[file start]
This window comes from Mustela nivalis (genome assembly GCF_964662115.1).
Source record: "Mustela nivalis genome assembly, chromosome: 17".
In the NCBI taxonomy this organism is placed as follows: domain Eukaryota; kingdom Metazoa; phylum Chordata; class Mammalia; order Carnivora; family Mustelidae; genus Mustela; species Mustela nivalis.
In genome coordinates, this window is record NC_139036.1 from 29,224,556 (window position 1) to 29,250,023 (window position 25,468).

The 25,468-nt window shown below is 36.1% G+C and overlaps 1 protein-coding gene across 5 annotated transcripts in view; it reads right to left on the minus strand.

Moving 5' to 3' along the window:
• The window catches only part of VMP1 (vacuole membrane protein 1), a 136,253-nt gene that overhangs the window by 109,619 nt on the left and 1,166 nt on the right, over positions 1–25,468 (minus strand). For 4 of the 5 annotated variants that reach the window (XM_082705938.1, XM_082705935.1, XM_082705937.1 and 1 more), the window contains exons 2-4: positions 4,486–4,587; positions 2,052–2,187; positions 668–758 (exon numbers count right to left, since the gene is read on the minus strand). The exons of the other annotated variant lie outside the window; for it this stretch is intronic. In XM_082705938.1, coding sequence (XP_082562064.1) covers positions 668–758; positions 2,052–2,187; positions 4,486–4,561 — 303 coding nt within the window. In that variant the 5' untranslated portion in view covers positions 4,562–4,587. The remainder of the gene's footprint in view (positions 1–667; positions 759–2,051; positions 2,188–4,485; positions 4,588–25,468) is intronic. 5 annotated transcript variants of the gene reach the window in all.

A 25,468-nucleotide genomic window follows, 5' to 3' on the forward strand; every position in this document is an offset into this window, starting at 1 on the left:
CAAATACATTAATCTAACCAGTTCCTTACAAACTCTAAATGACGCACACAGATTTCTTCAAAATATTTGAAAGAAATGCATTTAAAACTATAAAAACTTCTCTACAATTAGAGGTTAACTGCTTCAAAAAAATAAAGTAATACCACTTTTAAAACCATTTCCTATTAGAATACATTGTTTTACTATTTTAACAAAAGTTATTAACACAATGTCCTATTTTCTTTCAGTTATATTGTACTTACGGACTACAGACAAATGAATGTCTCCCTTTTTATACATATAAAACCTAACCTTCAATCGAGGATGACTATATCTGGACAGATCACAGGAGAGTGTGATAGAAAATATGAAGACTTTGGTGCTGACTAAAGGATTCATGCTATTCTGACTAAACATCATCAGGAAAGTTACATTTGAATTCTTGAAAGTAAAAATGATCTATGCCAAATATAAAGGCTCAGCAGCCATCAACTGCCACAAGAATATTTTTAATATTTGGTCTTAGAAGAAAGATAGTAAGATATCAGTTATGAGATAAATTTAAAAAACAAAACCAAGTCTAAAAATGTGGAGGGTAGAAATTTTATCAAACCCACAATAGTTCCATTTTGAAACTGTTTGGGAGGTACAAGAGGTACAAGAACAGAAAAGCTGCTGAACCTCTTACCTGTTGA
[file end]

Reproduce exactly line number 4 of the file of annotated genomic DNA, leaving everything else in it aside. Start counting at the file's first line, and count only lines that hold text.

In genome coordinates, this window is record NC_139036.1 from 29,224,556 (window position 1) to 29,250,023 (window position 25,468).